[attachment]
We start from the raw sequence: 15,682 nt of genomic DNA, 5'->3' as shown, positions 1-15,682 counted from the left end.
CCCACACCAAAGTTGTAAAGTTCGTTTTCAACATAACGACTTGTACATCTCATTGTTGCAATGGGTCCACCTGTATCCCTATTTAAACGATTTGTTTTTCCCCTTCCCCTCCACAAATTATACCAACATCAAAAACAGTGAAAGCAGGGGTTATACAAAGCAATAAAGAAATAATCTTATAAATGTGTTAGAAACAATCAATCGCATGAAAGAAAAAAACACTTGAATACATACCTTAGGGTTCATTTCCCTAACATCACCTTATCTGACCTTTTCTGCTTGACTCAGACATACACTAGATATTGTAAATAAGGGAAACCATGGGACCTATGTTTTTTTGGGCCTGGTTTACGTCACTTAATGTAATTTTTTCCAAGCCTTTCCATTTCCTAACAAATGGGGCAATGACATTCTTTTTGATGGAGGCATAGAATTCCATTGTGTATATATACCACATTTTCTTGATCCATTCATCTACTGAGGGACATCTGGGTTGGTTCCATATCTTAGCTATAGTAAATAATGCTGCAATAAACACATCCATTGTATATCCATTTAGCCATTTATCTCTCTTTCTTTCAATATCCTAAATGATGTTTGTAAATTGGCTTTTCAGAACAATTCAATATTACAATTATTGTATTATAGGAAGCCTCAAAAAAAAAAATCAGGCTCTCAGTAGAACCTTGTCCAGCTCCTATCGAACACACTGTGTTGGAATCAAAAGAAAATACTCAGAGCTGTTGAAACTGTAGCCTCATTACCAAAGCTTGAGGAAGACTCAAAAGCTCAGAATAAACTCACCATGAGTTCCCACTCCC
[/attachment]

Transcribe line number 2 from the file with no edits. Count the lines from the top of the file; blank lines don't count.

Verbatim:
CCCACACCAAAGTTGTAAAGTTCGTTTTCAACATAACGACTTGTACATCTCATTGTTGCAATGGGTCCACCTGTATCCCTATTTAAACGATTTGTTTTTCCCCTTCCCCTCCACAAATTATACCAACATCAAAAACAGTGAAAGCAGGGGTTATACAAAGCAATAAAGAAATAATCTTATAAATGTGTTAGAAACAATCAATCGCATGAAAGAAAAAAACACTTGAATACATACCTTAGGGTTCATTTCCCTAACATCACCTTATCTGACCTTTTCTGCTTGACTCAGACATACACTAGATATTGTAAATAAGGGAAACCATGGGACCTATGTTTTTTTGGGCCTGGTTTACGTCACTTAATGTAATTTTTTCCAAGCCTTTCCATTTCCTAACAAATGGGGCAATGACATTCTTTTTGATGGAGGCATAGAATTCCATTGTGTATATATACCACATTTTCTTGATCCATTCATCTACTGAGGGACATCTGGGTTGGTTCCATATCTTAGCTATAGTAAATAATGCTGCAATAAACACATCCATTGTATATCCATTTAGCCATTTATCTCTCTTTCTTTCAATATCCTAAATGATGTTTGTAAATTGGCTTTTCAGAACAATTCAATATTACAATTATTGTATTATAGGAAGCCTCAAAAAAAAAAATCAGGCTCTCAGTAGAACCTTGTCCAGCTCCTATCGAACACACTGTGTTGGAATCAAAAGAAAATACTCAGAGCTGTTGAAACTGTAGCCTCATTACCAAAGCTTGAGGAAGACTCAAAAGCTCAGAATAAACTCACCATGAGTTCCCACTCCC